Saturday, March 30, 2013

A Jesuit Gets Jesuitical About The Jesuit Pope

Pope Francis prostrate before the altar in St Peter's Basilica during Good Friday services.  I would hope the red satin pillow with gold trim and tassels would pass Traditionalist inspection.

I have to admit to being somewhat bemused by the reaction of Traditionalists to Pope Francis washing the feet of two teenage girls on Thursday. I guess I didn't know it, but this somehow proves the sky really is falling.  And then Jesuit Fr Federico Lombardi explains in his own inimical way that the sky is only falling in one small part of Rome.  The following excerpt is taken from an article on Vatican Insider.

......Speaking to Associated Press, Vatican spokesman Fr. Federico Lombardi explained that “in a "grand solemn celebration" of the rite, it would make sense to only involve men because during the Last Supper, Christ washed the feet of the 12 apostles, all of whom were male. But in the case of Casal del Marmo “the rite was for a small, unique community made up also of women. It was a specific situation in which excluding the girls would have been inopportune in light of the simple aim of communicating a message of love to all in a group that certainly didn't include refined experts in liturgical rules."

That's quite the explanation.  Especially in view of the fact the original foot washing was also done for a 'small, unique community made up also of women."  I wonder why Fr Lombardi can see that leaving out women was 'inopportune in light of the simple aim of communicating a message of love' in this particular case of Pope Francis and Casal de Marmo, but think it perfectly fine to assume they were excluded in the first case conducted by Jesus Himself,  and then extend that assumption to justify the exclusion of women 'in a grand solemn celebration' of the rite.  Trouble with Jesuitical explanations is they only work if one accepts the underlying assumptions as holding truth.  In any event, I doubt his Jesuitical explanation is going to sooth the troubled souls of traditional Catholics.

Over on his blog Bilgrimage, Bill Lyndsey has a couple of really fine posts on this brouha.  I found a comment by Prickliest Pear to hold perhaps a key to the angst of the Trads.  Here's the pertinent part of his comment: 

So why do the traditionalists get it so wrong?
Their thinking begins and ends with the priesthood, not with the foot-washing ritual. Their vision of the cultic priesthood as an exclusive channel through which they receive the grace of God has to be kept in mind. It is what they believe the Church is most centrally about. If they read scripture in connection with this ritual, it is to find support for their particular understanding of the priesthood.
They believe that the stories of the Last Supper in the Synoptic Gospels show where Jesus instituted the Catholic priesthood--this is reading a LOT into the text that isn't there, but when you're desperate enough to see something, sometimes you'll see it.
But what about John? The Gospel of John lacks that all-important institution-of-the-priesthood scene. The scene with the foot-washing is in it's place, and so, their thinking goes, it must be connected to the priesthood, too. It doesn't say that anywhere in the text, but they're not interested in the original meaning of the ritual, they're interested in how they can interpret it to support for their understanding of the priesthood.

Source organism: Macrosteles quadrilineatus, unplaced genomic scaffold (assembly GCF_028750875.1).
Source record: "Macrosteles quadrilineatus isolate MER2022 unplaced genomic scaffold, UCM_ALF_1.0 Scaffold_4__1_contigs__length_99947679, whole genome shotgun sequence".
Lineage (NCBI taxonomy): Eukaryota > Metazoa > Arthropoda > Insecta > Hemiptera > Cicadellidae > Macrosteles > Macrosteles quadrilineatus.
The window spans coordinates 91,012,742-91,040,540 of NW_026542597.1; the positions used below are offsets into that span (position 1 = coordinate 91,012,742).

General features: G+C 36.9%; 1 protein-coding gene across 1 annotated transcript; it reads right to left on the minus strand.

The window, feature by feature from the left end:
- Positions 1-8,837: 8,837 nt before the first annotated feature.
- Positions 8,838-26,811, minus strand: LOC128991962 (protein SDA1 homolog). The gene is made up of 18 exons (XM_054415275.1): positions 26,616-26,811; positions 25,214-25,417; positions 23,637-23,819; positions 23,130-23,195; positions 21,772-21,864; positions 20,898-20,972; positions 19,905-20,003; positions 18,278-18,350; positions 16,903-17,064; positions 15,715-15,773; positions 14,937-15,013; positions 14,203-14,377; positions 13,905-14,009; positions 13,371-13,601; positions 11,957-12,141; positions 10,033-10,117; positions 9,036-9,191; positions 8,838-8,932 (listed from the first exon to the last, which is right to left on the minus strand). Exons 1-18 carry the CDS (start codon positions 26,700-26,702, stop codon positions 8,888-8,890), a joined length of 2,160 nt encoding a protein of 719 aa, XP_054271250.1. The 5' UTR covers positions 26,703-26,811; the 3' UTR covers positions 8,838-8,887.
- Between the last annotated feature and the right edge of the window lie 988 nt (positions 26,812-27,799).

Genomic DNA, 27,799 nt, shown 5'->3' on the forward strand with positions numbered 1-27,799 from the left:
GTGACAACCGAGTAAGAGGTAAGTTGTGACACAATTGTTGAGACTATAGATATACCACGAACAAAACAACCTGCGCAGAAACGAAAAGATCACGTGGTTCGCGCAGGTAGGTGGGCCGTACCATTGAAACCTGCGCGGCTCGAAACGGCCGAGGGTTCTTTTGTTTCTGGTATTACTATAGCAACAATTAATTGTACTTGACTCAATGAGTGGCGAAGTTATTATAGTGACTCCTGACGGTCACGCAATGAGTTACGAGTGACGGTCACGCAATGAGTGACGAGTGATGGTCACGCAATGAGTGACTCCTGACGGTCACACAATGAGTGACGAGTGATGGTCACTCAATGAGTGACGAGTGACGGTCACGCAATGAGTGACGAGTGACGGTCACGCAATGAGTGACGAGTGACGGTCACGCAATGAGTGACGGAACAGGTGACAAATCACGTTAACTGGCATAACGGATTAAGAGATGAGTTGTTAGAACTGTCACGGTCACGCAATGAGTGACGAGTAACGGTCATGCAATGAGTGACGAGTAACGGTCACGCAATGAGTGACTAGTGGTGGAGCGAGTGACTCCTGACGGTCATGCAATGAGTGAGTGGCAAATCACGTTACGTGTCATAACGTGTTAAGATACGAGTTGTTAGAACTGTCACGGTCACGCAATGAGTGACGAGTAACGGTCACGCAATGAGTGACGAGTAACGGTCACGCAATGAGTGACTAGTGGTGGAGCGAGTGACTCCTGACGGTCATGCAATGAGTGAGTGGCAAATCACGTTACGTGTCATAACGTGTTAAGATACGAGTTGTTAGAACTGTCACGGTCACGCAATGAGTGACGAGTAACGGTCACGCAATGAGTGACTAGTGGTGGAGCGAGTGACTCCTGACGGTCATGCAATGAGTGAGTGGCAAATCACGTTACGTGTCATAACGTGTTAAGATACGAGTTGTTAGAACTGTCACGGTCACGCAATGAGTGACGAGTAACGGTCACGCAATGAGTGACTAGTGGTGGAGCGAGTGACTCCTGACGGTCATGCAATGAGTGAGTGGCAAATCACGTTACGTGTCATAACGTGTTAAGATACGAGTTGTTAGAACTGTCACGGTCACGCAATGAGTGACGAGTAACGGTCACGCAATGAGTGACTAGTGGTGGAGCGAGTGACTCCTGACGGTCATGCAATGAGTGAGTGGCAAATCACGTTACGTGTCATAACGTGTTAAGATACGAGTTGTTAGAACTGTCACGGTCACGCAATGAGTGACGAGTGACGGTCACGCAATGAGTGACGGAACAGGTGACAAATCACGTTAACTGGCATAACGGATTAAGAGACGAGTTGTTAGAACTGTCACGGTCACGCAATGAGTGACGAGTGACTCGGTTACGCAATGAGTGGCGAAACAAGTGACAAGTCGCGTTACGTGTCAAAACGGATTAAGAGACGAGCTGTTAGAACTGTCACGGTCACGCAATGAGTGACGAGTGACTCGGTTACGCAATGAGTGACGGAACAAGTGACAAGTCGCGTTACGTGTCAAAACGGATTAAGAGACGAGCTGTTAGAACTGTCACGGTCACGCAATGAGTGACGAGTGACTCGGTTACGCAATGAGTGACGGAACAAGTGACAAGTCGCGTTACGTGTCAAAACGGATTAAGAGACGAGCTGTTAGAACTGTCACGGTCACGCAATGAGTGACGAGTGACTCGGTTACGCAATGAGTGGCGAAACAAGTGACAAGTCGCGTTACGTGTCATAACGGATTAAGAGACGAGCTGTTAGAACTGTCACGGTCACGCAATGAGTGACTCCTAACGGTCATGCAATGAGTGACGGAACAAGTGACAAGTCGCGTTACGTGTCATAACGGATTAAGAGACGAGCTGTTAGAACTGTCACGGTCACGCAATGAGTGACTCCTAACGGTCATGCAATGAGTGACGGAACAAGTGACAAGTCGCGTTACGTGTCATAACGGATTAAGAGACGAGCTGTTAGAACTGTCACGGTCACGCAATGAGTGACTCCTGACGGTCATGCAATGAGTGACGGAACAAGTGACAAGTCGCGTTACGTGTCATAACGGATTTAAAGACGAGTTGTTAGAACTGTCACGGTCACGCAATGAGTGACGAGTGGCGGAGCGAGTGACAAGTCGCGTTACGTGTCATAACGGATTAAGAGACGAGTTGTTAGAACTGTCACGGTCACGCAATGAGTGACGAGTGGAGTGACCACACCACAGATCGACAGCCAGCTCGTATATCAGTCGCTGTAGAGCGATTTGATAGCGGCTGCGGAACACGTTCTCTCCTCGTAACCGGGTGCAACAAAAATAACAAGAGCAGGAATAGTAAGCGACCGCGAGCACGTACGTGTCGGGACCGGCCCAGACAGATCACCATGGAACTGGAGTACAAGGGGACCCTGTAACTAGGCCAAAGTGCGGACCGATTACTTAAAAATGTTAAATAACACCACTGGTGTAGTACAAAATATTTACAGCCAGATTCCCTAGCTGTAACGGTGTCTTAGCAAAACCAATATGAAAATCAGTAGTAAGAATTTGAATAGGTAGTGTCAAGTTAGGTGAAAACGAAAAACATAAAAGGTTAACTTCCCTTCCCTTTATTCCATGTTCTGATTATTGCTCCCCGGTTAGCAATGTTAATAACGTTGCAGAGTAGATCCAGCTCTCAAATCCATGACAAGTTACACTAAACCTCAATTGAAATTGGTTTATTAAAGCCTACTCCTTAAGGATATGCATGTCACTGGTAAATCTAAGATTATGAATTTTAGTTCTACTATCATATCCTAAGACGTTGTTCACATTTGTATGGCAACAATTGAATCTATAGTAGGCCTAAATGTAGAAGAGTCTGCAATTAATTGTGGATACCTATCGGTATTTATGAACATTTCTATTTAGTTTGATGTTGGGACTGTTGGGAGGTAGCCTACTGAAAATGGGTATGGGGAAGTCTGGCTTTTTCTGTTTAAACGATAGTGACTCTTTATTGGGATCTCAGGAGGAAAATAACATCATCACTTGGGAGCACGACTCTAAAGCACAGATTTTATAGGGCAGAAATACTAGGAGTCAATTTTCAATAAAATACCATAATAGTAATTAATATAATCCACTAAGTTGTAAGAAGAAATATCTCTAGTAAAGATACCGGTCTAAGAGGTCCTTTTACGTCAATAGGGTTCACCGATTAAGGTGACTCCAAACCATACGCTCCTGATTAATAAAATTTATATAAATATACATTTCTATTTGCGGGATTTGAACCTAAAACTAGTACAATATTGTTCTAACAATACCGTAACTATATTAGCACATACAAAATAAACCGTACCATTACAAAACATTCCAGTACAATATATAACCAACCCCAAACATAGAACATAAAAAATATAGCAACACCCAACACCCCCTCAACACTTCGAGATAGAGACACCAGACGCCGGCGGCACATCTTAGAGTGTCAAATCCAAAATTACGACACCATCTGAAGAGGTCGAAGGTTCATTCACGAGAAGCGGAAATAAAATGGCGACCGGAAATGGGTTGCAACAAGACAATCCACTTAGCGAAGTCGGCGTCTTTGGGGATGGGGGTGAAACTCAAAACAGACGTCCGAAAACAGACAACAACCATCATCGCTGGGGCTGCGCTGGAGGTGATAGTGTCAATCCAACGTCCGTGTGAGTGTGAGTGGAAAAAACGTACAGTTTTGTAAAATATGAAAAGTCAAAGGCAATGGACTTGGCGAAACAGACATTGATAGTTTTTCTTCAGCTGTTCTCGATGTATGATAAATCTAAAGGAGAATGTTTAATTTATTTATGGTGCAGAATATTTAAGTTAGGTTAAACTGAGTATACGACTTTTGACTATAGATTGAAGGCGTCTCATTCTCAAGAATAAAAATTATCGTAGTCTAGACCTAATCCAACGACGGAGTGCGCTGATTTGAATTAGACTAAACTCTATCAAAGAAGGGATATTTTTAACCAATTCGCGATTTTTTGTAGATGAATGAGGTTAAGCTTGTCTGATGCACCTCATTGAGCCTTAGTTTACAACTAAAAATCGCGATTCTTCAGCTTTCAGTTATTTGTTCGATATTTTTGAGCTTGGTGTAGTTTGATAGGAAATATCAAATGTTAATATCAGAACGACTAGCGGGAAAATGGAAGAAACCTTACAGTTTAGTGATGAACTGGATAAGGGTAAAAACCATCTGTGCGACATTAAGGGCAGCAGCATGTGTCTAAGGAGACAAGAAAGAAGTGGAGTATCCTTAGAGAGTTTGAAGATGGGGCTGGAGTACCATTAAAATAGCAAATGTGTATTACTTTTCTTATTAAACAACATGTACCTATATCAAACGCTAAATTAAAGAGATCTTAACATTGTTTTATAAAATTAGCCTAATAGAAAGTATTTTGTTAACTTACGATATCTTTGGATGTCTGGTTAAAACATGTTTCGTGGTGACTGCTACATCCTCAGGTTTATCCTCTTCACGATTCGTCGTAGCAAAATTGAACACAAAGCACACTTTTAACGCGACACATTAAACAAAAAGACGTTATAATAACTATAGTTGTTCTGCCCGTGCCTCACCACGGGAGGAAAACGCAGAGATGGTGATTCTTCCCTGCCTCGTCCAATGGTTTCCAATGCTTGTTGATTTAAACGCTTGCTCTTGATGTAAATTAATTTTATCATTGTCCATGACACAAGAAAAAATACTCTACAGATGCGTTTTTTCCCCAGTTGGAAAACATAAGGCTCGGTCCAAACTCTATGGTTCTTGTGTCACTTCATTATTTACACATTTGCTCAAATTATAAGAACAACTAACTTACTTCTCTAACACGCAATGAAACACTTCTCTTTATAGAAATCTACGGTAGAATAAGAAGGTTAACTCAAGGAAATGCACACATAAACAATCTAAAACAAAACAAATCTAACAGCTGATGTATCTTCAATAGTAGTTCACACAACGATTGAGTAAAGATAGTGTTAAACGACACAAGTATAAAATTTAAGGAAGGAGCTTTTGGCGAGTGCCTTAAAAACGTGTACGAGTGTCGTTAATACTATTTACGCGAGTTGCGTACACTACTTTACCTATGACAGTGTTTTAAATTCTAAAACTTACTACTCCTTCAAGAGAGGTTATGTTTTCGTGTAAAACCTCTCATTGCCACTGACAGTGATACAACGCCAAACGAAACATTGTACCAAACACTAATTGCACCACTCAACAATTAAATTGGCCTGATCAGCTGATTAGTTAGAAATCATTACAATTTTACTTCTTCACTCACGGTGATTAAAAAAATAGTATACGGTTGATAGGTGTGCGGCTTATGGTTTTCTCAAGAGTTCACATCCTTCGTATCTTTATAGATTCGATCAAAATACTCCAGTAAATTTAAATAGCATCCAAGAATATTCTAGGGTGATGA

And of course this requires them to misinterpret it, because that wasn't what it was about at all. (As an aside, Trads don't seem to be too interested in the fact the Gospel of John doesn't support a priesthood at all.)

 I like Prickliest Pear's comment because it crystallized a thought I had running in my head I just couldn't grab onto but knew I neither liked nor agreed with whatever this thought implied. And that thought is that so much of what Pope Benedict did symbolically seemed to say "The All Male Celibate Priesthood is Catholicism".  Everything Catholic revolves around this version of the priesthood and if Catholics don't like it they can leave.  If there aren't enough of these special cultic priests it's the fault of faithless Catholics who should just leave so that the purest believers in this Catholic priesthood can pray up more priests without all the static from the faithless.  Catholicism is about the priesthood not Jesus, but just in case some people might think Catholicism really is about Jesus, we were told the priesthood really functioned 'in persona Christi'.  Our cultic priests actually became a version of Jesus Christ when it was sacramentally necessary. Of course in order for that to happen without recourse to the actual holiness of any priest or the way he actually lived the Way, the words and rubrics of any ritual had to be done just right and without any creative deviation.  Should such things occur, as Pope Francis has been engaging in, why all things Catholic are called into serious question---meaning Francis is profaning the all important rubrics and words and nullifying the clerical magic which is Catholicism.

No, the real 'magic' is not in the words or rubrics.  It's in the Resurrection, an event that transcends the sorrows and trials of material reality, brings an efficacious Spiritual reality into matter, makes new all things, and justifies any faith we have in any version of Catholicism.  

Happy Easter to all my readers.  May this Easter bring joy to all of you because Easter truly is the Good News. 


  1. Father Lombardi is a Jesuit. I wonder what he really thinks. I wonder if he will keep his vatican job? This is tremendous.

    “The rite was for a small, unique community made up also of women. It was a specific situation in which excluding the girls would have been inopportune in light of the simple aim of communicating a message of love."

    So if this small, "unique community made up also of women" to communicate a message of love is blessed by the pope. Then it seems the question can be asked whether other small unique communities that may also include girls/ women to communicate a message of love provide for women bishops, women priests, women presiders, and women confessors?

    Maybe the sky is falling. A Blessed Easter to all!

  2. I have a hunch that Benedict liked the good old times, and by old, I mean the Council of Trent... He had a vision of the beauty of rituals of times long gone. He also was a 'minimalist'. He preferred just a select few than the hoi polloi...
    Francis arrives opening the doors to all, saying Godde loves you, forgives you, heals you, welcomes you. Frankly, he reminds me of the Gospel and of the ways of Jesus.
    Interesting to see all the various schools of thoughts.
    It is with great joy that I welcome the arrival of Francis in Rome and in our lives.